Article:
GREENFIELD — Twelve parishioners from The Episcopal Church of Saints James and Andrew gathered to pray in front of the Family Inn on Federal Street Friday afternoon as part of a contemporary “Stations in the Streets” Good Friday remembrance walk.
“Homelessness can strip a family of their dignity and sense of belonging. Folks who work in this place do their best to see that does not happen to families who come here,” said Parishioner Steven Houghton, who led the walk in Greenfield after attending a similar walk in Worcester a few years ago.
The procession stepped off from the church at the corner of Federal and Church streets at 11 a.m. and traversed three miles, ending just after 1 p.m. in front of the public library. Along the way, parishioners stopped at 14 social service buildings — including the fire station, hospital, and courthouse — representing the 14 traditional “Stations of the Cross,” commemorating important moments in the conviction and death of Jesus Christ.
Each stop was selected to bring attention to important social service organizations “doing God’s work. It’s through God’s grace that we’re here, and continue to be here, and any work we do is God’s work,” said Parishioner Jason Burns, a teacher at Hopkins Academy who took a personal day to attend the walk.
While walking, the group cheerfully greeted passersby, and stopped to talk with a few people begging for money.
“It is a step we are taking to take our Christianity out of the church and into the streets,” Houghton said. “Without Good Friday, we don’t have the resurrection. And the resurrection is the greatest sign of hope that Christianity has.”
Traditionally, Good Friday is celebrated by those who follow Christian faith — a day “for reflection about our mortality, and to remind us we’re not in this world alone,” Burns said. Each year, it falls on the Friday before Easter Sunday marking the day of Jesus’ crucifixion, which is paramount to Christian faith.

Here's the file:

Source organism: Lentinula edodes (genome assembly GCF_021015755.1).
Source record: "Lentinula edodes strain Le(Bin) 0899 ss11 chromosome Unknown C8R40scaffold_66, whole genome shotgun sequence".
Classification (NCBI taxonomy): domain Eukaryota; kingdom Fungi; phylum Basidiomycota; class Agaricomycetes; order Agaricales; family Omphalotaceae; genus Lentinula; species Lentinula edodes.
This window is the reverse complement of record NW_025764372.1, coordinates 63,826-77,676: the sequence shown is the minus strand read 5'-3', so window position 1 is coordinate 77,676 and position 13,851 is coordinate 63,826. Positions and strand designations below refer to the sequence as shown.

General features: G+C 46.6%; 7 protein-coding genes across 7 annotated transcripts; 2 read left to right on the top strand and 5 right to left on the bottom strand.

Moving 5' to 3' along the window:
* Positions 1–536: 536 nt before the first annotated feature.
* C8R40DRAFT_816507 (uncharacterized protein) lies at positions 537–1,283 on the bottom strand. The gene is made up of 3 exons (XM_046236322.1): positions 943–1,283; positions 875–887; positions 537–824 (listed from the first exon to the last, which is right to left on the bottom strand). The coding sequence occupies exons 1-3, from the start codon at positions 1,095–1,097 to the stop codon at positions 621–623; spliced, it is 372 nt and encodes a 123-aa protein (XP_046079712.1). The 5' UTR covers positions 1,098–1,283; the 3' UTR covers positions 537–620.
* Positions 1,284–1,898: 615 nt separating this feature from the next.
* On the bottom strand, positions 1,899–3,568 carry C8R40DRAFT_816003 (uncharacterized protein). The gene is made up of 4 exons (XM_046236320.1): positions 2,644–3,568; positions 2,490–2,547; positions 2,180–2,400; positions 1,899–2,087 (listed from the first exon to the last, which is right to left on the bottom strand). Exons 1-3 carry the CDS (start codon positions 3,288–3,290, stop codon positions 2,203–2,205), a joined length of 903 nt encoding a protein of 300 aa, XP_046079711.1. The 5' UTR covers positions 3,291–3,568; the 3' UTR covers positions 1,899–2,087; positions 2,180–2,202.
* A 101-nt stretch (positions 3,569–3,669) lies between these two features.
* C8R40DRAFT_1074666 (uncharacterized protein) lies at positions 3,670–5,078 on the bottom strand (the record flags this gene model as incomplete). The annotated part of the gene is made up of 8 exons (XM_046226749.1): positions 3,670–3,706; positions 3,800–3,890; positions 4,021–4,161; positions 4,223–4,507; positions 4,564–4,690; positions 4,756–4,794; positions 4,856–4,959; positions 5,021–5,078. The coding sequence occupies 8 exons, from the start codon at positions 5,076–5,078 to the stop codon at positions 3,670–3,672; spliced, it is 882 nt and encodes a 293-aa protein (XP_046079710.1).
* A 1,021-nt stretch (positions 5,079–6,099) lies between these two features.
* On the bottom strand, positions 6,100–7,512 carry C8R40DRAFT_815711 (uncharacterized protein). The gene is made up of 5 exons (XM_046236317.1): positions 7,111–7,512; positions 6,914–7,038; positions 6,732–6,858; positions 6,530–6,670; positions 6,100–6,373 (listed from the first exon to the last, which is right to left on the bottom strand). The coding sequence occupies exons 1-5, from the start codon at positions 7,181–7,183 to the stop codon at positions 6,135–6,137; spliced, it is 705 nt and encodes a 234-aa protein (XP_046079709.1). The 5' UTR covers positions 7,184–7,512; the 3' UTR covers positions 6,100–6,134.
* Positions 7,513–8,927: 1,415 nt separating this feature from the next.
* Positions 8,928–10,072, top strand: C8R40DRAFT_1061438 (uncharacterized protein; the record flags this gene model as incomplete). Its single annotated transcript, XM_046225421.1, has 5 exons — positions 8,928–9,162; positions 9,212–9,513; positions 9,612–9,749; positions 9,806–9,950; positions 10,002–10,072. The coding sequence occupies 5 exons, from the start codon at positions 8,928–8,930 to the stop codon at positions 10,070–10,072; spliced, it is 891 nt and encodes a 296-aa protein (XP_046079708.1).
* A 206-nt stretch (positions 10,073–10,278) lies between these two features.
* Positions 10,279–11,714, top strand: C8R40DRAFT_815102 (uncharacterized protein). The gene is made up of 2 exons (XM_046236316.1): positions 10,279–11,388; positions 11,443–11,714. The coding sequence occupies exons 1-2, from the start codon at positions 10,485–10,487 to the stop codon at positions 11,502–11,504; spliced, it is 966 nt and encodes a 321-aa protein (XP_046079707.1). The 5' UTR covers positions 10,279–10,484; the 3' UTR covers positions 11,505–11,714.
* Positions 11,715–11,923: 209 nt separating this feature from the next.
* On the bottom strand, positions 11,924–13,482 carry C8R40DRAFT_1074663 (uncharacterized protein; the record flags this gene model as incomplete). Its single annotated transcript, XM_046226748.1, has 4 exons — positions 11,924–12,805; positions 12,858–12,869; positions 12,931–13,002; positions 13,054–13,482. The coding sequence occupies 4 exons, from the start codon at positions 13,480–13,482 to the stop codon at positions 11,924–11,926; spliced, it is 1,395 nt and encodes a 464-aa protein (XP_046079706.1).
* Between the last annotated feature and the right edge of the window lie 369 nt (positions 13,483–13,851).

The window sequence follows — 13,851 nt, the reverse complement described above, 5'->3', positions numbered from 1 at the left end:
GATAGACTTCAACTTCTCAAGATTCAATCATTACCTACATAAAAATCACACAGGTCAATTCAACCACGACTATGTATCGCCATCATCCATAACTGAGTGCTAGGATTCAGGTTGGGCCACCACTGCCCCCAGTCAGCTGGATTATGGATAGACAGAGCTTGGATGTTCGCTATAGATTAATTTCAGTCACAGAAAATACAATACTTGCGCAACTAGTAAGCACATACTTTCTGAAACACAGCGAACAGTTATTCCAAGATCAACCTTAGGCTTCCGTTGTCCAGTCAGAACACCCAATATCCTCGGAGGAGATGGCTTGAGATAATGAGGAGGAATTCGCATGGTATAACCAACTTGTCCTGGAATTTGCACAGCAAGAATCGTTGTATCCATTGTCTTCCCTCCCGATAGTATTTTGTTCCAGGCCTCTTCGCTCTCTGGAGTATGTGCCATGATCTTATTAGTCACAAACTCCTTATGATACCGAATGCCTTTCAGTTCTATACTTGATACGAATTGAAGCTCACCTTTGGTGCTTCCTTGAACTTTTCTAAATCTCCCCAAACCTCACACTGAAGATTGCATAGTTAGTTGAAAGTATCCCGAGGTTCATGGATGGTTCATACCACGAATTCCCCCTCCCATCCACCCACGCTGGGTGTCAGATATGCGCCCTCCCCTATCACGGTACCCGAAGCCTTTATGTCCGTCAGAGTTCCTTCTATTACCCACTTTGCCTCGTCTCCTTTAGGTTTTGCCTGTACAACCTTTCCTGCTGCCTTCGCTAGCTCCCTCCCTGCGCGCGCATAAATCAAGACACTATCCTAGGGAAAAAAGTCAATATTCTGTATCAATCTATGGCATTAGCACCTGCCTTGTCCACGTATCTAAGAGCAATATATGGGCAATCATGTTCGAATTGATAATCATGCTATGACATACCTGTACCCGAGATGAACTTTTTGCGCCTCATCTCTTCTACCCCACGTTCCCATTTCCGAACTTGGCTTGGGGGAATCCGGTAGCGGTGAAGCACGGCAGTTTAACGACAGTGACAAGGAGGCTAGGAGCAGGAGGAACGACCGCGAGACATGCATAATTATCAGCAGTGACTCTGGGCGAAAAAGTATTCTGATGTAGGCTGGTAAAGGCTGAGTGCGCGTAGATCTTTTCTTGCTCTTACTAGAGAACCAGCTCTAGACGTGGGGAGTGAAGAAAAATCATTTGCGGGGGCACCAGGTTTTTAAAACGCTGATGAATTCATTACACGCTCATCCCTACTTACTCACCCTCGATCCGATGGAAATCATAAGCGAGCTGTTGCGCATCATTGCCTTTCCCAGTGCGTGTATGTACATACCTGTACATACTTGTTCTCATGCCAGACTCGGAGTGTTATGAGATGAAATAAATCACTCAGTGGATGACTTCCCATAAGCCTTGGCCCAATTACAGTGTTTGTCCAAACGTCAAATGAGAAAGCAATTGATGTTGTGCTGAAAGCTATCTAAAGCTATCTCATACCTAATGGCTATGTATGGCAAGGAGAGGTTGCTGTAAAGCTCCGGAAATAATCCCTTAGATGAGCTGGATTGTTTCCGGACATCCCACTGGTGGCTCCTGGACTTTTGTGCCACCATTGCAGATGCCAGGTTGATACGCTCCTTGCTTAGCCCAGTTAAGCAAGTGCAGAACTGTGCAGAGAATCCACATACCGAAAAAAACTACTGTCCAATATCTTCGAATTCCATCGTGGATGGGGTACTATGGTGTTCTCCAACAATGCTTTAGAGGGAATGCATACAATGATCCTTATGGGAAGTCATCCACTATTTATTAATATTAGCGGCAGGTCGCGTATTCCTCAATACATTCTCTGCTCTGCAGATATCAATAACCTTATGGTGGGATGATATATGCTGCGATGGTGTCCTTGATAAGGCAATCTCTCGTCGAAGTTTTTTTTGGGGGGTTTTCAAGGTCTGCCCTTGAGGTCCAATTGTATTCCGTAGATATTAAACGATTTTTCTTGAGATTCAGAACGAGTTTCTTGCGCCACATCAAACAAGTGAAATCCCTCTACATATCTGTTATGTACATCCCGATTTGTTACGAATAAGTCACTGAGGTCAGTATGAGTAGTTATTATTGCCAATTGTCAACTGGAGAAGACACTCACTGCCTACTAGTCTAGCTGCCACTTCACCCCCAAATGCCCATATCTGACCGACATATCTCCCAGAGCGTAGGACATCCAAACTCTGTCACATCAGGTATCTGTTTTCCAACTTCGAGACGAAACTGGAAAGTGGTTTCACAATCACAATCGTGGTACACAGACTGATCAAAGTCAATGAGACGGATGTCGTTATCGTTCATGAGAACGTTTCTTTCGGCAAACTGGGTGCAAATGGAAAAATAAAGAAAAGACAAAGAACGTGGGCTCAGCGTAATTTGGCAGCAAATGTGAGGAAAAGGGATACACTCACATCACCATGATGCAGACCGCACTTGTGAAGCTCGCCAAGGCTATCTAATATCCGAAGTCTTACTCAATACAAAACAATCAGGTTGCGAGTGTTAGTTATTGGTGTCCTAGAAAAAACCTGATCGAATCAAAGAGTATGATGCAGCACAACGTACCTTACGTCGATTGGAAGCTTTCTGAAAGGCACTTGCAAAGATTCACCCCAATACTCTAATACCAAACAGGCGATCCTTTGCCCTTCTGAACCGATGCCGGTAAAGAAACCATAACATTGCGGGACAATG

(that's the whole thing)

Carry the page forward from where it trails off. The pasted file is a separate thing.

“It’s a wonderful to participate, a way to relate the suffering of Jesus on the cross to the suffering of people today,” said Mary Ellen McCarthy, who lives in Virginia and was here visiting a friend. Another visitor, Australian Priest Prue O’Donovan said Good Friday is “about love. Love is very transformational, particularly in a world that doesn’t have a lot of it.”
Friday’s event stemmed from Emmaus Companions, a volunteer community service outreach program for those “on the margins in Franklin County,” a statement on the church’s website explains.
“We share meals with our community at Second Helpings and engage in their struggles, hopes, sadness, and joys. We go out into the streets and gathering places of Greenfield to bring a ministry of spiritual care and hope,” the statement says.
Noting other outreach programs, including the outdoor Christian community “Cathedral in the Light,” Houghton said Jesus “broke down the temple and brought it to the people. He didn’t ask for a church, he asked for a movement.”
A day earlier, the church held a service remembering “The Last Supper,” a time related in the Bible when Jesus ate dinner for the last time. Looking ahead, following Easter services Sunday, the church will hold Easter themed Bible studies every Monday through May 22.